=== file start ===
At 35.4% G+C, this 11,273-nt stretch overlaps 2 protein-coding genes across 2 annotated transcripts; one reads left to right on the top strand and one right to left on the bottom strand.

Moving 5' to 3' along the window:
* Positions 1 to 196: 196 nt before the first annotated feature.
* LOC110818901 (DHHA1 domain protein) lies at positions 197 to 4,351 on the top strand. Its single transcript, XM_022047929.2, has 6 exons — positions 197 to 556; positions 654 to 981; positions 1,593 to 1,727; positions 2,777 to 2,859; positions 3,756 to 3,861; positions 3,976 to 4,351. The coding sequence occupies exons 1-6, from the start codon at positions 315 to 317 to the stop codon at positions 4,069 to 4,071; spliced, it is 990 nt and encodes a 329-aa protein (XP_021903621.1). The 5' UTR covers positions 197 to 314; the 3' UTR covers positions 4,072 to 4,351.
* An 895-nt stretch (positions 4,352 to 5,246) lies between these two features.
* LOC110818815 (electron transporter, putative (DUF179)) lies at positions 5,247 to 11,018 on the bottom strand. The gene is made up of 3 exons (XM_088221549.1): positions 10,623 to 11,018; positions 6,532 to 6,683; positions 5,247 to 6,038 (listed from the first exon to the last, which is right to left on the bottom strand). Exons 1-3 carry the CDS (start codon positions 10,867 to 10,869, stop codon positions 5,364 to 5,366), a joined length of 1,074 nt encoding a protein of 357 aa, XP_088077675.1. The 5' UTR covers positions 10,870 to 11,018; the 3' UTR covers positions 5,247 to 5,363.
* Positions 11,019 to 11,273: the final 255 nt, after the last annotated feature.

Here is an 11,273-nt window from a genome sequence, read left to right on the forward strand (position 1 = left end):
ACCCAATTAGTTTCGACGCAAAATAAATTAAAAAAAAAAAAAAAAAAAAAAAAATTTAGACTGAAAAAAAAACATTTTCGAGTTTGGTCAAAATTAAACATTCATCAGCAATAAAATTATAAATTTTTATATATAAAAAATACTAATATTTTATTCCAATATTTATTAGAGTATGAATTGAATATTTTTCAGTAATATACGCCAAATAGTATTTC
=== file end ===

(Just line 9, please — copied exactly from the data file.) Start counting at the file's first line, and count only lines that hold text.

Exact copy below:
ACCCAATTAGTTTCGACGCAAAATAAATTAAAAAAAAAAAAAAAAAAAAAAAAATTTAGACTGAAAAAAAAACATTTTCGAGTTTGGTCAAAATTAAACATTCATCAGCAATAAAATTATAAATTTTTATATATAAAAAATACTAATATTTTATTCCAATATTTATTAGAGTATGAATTGAATATTTTTCAGTAATATACGCCAAATAGTATTTC